Life here is not very fast-paced. Nevertheless, there are those with here with great drive and potential.
Q: What are you currently working on?
I’m in the early stages of writing my fourth record. However, the world has yet to see a couple of the ones leading up to it. Our current singles are tracks one and two off of my third album. That is actually the one we are pursuing and refining at the moment.
Q: What’s been the highlight of your career to date?
Meeting our co-producer Sylvia Massy prior to starting work. Sylvia engineered/produced Tool’s and System of a Down’s inaugural records. She has also worked on many other world-recognized projects. Meeting someone of whose work I was a big fan was great in and of itself. However, knowing that that same person would be making a dream of mine for many years become possible was quite surreal.
Q: What are you hoping to achieve in over the next 12 months?
We are in a constant state of building the business side of the band and trying to connect with fans. Hopefully, the near future will see us ready to record more (if not all) tracks from the current record. It just takes the finances necessary to do so, and the audience demand to warrant doing so.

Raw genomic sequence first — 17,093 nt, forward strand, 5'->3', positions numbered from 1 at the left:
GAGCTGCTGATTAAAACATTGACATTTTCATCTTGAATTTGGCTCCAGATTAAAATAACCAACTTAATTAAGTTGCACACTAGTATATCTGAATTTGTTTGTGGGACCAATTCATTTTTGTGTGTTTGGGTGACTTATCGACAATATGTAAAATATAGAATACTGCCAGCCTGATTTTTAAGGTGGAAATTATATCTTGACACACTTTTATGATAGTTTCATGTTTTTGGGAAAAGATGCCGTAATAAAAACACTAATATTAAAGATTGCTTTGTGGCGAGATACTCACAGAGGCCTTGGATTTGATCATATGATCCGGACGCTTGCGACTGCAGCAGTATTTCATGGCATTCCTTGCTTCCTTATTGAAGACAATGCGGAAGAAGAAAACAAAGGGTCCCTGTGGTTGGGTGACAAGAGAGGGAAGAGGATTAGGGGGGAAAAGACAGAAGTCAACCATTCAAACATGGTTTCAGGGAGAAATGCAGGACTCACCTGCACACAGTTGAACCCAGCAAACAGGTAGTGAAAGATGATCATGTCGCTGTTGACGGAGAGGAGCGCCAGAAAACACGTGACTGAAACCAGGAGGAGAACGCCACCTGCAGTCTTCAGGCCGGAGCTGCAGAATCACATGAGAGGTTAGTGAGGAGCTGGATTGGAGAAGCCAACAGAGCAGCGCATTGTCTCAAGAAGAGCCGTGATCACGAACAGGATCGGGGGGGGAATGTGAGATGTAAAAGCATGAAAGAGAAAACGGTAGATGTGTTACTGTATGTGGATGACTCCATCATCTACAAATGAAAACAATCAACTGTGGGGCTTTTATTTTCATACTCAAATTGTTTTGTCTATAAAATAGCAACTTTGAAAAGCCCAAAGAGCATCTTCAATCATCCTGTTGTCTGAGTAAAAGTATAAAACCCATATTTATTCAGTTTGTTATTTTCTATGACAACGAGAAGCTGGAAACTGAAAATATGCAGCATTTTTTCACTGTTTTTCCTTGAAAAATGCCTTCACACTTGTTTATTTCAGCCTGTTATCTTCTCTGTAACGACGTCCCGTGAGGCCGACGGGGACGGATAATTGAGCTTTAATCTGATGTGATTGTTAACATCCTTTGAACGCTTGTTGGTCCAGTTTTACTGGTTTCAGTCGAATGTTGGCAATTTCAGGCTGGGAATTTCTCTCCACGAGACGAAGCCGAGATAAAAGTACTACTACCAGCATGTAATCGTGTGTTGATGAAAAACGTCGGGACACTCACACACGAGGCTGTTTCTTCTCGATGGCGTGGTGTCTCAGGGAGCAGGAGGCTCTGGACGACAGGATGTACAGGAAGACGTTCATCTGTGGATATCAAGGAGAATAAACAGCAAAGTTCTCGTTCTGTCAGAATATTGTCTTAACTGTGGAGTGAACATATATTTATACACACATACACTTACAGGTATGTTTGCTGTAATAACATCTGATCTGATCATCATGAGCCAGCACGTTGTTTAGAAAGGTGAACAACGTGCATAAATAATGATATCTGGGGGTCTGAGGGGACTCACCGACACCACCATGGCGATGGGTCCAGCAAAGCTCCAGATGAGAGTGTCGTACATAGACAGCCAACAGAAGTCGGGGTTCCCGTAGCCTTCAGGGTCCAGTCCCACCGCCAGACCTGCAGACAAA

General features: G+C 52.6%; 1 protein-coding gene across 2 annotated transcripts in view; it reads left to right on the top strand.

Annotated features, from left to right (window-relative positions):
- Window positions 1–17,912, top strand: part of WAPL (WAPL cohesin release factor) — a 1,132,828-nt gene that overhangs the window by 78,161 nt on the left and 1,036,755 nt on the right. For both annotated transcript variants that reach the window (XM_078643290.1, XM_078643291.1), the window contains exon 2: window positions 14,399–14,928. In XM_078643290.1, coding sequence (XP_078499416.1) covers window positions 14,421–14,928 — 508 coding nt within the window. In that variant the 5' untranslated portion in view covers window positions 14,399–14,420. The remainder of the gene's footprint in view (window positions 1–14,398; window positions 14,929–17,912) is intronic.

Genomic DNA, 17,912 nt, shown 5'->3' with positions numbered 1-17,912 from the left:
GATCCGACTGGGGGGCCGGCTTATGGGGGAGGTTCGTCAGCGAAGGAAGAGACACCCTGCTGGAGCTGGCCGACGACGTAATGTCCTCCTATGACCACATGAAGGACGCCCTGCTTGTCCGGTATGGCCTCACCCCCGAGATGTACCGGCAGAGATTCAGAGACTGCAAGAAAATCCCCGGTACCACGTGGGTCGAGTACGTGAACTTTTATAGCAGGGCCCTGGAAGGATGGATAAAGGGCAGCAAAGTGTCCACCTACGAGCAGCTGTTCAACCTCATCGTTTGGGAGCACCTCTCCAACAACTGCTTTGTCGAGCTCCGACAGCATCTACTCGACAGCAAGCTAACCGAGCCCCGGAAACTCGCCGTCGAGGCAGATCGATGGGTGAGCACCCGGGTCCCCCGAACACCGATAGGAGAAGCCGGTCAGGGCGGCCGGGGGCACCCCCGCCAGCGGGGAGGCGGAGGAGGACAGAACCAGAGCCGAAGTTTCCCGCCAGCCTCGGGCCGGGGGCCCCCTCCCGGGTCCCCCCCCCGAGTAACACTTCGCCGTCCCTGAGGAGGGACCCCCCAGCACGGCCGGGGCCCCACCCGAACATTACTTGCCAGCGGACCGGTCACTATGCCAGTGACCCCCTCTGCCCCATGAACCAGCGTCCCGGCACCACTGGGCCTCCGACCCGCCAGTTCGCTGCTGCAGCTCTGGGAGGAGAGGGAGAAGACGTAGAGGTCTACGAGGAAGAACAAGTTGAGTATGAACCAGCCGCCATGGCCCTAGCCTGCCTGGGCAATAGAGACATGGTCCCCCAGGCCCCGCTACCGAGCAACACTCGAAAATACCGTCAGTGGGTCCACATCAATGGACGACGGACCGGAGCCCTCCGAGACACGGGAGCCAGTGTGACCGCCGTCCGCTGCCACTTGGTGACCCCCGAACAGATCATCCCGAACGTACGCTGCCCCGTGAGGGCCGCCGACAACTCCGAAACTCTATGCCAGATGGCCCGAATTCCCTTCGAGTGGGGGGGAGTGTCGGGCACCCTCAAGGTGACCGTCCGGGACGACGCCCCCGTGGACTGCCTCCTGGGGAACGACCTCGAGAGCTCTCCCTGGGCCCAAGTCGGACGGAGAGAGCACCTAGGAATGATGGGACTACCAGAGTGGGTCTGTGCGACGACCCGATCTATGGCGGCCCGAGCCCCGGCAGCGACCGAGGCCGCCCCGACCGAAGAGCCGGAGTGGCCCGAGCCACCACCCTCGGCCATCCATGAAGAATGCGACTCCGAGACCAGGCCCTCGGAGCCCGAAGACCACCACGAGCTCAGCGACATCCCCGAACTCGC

Q: Do you have any gigs or shows that you’d like to tell us about?
Right now we’re on a bit of a hiatus as far as the live show. One of the things about where we live is that we are at a high elevation that can get decent amounts of snow. Winter here seems to lock you into the area for a few months. Nevertheless, it’s a great time for us to visit with fans on our various
social networking platforms, etc. Nothing is planned yet, but we are looking into the option of potentially doing an online streamed show or two during the traveling down time.
Q: What do you do to relax?